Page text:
15. juni 2017

# Mikkel Abrahamsen får fire artikler accepteret ved SoCG

Top-konference

DIKUs ph.d.-studerende Mikkel Abrahamsen er den første i Danmark til at få fire artikler accepteret samme år ved Symposium on Computational Geometry (SoCG). Det er top-konferencen i algoritmisk geometri og skal i år afholdes i Brisbane, Australien den 4.-7. juli. Desuden er Mikkel den forsker, som har fået flest artikler accepteret ved konferencen i år.

Mikkel Abrahamsen har en bachelor i Matematik og en kandidat i Datalogi fra DIKU, og er i dag ph.d.-studerende i DIKUs Algorithm and Programming Languages sektion. Det er som ph.d.-studerende, at Mikkel har fået accepteret de fire artikler om forskellige algoritimisk geometriske problemer ved SoCG-konferencen.

## 40 år gammelt matematisk problem er løst

Den ene artikel handler om løve-og-mand-problemet og er lavet sammen med Jacob Holm, Eva Rotenberg og Christian Wulff-Nilsen. I artiklen løser de et over 40 år gammelt matematisk problem ved at vise, at to løver ikke altid er nok til at fange en mand i et begrænset område med søer.

Den anden artikel har Mikkel lavet sammen med Anna Adamaszek og Tillmann Miltzow, og i den besvarer de et åbent spørgsmål inden for "the art gallery problem", som er et af de klassiske problemer i algoritmisk geometri.

De to sidste artikler er lavet med fire forskere fra Eindhoven University of Technology, som Mikkel besøgte for et år siden på sit udlandsophold. De handler om forskellige clustering-problemer for punkter i planen.

## De fire artikler

### Best Laid Plans of Lions and Men

Mikkel Abrahamsen, Jacob Holm, Eva Rotenberg og Christian Wulff-Nielsen. We answer the following question dating back to J.E. Littlewood (1885–1977): Can two lions catch a man in a bounded area with rectifiable lakes? The lions and the man are all assumed to be points moving with at most unit speed. That the lakes are rectifiable means that their boundaries are finitely long. This requirement is to avoid pathological examples where the man survives forever because any path to the lions is infinitely long. We show that the answer to the question is not always “yes” by giving an example of a region R in the plane where the man has a strategy to survive forever. R is a polygonal region with holes and the exterior and interior boundaries are pairwise disjoint, simple polygons. Our construction is the first truly two-dimensional example where the man can survive.

Next, we consider the following game played on the entire plane instead of a bounded area: There is any finite number of unit speed lions and one fast man who can run with speed 1 + e for some value e > 0. Can the man always survive? We answer the question in the affirmative for any constant e > 0.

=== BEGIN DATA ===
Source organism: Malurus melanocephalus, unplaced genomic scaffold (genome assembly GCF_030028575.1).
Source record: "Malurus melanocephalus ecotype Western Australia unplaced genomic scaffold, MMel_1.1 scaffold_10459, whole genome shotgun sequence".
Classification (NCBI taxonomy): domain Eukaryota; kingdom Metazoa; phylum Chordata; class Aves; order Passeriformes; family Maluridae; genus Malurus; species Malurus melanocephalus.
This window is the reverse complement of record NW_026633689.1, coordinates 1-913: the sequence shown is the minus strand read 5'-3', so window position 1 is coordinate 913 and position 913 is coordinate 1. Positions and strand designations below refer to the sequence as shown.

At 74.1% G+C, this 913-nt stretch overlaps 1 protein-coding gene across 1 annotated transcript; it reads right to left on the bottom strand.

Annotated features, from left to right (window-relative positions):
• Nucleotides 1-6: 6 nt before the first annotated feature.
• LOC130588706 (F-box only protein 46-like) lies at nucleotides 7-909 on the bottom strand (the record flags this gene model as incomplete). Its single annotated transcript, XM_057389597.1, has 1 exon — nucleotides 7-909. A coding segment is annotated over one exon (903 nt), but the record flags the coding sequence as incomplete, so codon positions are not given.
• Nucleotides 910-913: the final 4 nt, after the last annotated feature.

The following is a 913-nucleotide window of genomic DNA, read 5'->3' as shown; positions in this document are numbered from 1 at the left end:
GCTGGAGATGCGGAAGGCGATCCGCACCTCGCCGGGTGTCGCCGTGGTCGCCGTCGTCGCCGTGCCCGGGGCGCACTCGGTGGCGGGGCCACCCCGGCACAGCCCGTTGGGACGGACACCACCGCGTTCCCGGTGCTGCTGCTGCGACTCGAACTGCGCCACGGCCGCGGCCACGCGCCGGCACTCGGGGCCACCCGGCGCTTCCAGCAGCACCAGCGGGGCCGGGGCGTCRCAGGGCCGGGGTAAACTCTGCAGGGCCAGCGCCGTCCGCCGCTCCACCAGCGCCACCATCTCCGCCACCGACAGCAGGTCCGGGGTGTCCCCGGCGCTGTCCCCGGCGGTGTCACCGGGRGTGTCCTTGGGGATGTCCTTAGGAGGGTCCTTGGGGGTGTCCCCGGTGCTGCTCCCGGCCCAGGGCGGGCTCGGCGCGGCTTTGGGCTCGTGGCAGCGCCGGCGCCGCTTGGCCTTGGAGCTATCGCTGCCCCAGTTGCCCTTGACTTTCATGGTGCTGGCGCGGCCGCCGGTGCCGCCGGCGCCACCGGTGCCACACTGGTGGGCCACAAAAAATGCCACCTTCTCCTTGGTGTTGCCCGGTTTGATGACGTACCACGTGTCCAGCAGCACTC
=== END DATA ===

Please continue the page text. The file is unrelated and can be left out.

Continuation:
### Irrational Guards are Sometimes Needed

Mikkel Abrahamsen, Anna Adamaszek og Tillmann Miltzow In this paper we study the art gallery problem, which is one of the fundamental problems in computational geometry. The objective is to place a minimum number of guards inside a simple polygon so that the guards together can see the whole polygon. We say that a guard at position x sees a point y if the line segment xy is contained in the polygon. Despite an extensive study of the art gallery problem, it remained an open question whether there are polygons given by integer coordinates that require guard positions with irrational coordinates in any optimal solution. We give a positive answer to this question by constructing a monotone polygon with integer coordinates that can be guarded by three guards only when we allow to place the guards at points with irrational coordinates. Otherwise, four guards are needed. By extending this example, we show that for every n, there is a polygon which can be guarded by 3n guards with irrational coordinates but needs 4n guards if the coordinates have to be rational. Subsequently, we show that there are rectilinear polygons given by integer coordinates that require guards with irrational coordinates in any optimal solution.

### Range-Clustering Queries

Mikkel Abrahamsen, Mark de Berg, Kevin Buchin, Mehran Mehr, and Ali D. Mehrabi. In a geometric k-clustering problem the goal is to partition a set of points in Rd into k subsets such that a certain cost function of the clustering is minimized. We present data structures for orthogonal range-clustering queries on a point set S: given a query box Q and integer k > 2, compute an optimal k-clustering for the points in the intersection of S and Q. We obtain the following results. We present a general method to compute a (1+e)-approximation to a range-clustering query, where e > 0 is a parameter that can be specified as part of the query. Our method applies to a large class of clustering problems, including k-center clustering in any Lp-metric and a variant of k-center clustering where the goal is to minimize the sum (instead of maximum) of the cluster sizes. We extend our method to deal with capacitated k-clustering problems, where each of the clusters should not contain more than a given number of points. For the special cases of rectilinear k-center clustering in R1, and in R2 for k = 2, 3, we present data structures that answer range-clustering queries exactly.

### Minimum Perimeter-Sum Partitions in the Plane

Mikkel Abrahamsen, Mark de Berg, Kevin Buchin, Mehran Mehr, and Ali D. Mehrabi. Let P be a set of n points in the plane. We consider the problem of partitioning P into two subsets P1 and P2 such that the sum of the perimeters of ch(P1) and ch(P2) is minimized, where ch(Pi) denotes the convex hull of Pi. The problem was first studied by Mitchell and Wynters in 1991 who gave an O(n2) time algorithm. Despite considerable progress on related problems, no subquadratic time algorithm for this problem was found so far. We present an algorithm solving the problem in O(n log4 n) time and a (1 + e)-approximation algorithm for the same problem running in O(n + 1/e2 · log4(1/e)) time.